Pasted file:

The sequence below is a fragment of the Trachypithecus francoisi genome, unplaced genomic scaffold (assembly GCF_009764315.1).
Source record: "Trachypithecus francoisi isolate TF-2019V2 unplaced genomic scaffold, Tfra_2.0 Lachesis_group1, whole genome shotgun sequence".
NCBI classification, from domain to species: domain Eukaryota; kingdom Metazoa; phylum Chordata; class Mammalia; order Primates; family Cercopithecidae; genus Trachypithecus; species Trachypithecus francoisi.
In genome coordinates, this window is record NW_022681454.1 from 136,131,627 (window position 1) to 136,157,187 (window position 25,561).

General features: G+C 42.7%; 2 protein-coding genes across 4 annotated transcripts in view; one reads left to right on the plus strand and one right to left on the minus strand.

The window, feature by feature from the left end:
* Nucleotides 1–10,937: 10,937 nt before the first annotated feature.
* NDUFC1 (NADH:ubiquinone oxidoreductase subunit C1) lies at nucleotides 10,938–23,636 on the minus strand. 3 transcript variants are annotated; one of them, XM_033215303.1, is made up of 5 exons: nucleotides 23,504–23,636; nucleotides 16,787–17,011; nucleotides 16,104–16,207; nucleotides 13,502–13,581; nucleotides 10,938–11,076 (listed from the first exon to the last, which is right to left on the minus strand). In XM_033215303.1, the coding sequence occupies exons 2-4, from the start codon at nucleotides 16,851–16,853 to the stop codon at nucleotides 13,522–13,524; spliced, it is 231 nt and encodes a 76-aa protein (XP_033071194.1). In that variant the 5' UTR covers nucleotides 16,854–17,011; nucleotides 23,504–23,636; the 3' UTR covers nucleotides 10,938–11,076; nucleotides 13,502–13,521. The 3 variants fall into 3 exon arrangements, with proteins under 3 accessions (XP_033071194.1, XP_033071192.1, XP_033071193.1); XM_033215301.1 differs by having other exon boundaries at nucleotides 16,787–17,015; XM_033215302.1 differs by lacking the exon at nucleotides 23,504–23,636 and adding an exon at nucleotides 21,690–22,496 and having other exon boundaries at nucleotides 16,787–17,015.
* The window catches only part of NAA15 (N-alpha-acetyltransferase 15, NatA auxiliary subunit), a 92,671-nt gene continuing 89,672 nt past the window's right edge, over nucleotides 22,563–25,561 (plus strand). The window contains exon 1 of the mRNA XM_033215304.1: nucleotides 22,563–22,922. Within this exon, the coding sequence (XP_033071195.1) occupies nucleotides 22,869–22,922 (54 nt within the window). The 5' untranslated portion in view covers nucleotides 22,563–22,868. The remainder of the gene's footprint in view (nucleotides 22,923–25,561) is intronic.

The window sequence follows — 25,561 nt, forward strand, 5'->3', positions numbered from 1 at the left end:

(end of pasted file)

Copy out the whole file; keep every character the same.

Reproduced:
The sequence below is a fragment of the Trachypithecus francoisi genome, unplaced genomic scaffold (assembly GCF_009764315.1).
Source record: "Trachypithecus francoisi isolate TF-2019V2 unplaced genomic scaffold, Tfra_2.0 Lachesis_group1, whole genome shotgun sequence".
NCBI classification, from domain to species: domain Eukaryota; kingdom Metazoa; phylum Chordata; class Mammalia; order Primates; family Cercopithecidae; genus Trachypithecus; species Trachypithecus francoisi.
In genome coordinates, this window is record NW_022681454.1 from 136,131,627 (window position 1) to 136,157,187 (window position 25,561).

General features: G+C 42.7%; 2 protein-coding genes across 4 annotated transcripts in view; one reads left to right on the plus strand and one right to left on the minus strand.

The window, feature by feature from the left end:
* Nucleotides 1–10,937: 10,937 nt before the first annotated feature.
* NDUFC1 (NADH:ubiquinone oxidoreductase subunit C1) lies at nucleotides 10,938–23,636 on the minus strand. 3 transcript variants are annotated; one of them, XM_033215303.1, is made up of 5 exons: nucleotides 23,504–23,636; nucleotides 16,787–17,011; nucleotides 16,104–16,207; nucleotides 13,502–13,581; nucleotides 10,938–11,076 (listed from the first exon to the last, which is right to left on the minus strand). In XM_033215303.1, the coding sequence occupies exons 2-4, from the start codon at nucleotides 16,851–16,853 to the stop codon at nucleotides 13,522–13,524; spliced, it is 231 nt and encodes a 76-aa protein (XP_033071194.1). In that variant the 5' UTR covers nucleotides 16,854–17,011; nucleotides 23,504–23,636; the 3' UTR covers nucleotides 10,938–11,076; nucleotides 13,502–13,521. The 3 variants fall into 3 exon arrangements, with proteins under 3 accessions (XP_033071194.1, XP_033071192.1, XP_033071193.1); XM_033215301.1 differs by having other exon boundaries at nucleotides 16,787–17,015; XM_033215302.1 differs by lacking the exon at nucleotides 23,504–23,636 and adding an exon at nucleotides 21,690–22,496 and having other exon boundaries at nucleotides 16,787–17,015.
* The window catches only part of NAA15 (N-alpha-acetyltransferase 15, NatA auxiliary subunit), a 92,671-nt gene continuing 89,672 nt past the window's right edge, over nucleotides 22,563–25,561 (plus strand). The window contains exon 1 of the mRNA XM_033215304.1: nucleotides 22,563–22,922. Within this exon, the coding sequence (XP_033071195.1) occupies nucleotides 22,869–22,922 (54 nt within the window). The 5' untranslated portion in view covers nucleotides 22,563–22,868. The remainder of the gene's footprint in view (nucleotides 22,923–25,561) is intronic.

The window sequence follows — 25,561 nt, forward strand, 5'->3', positions numbered from 1 at the left end: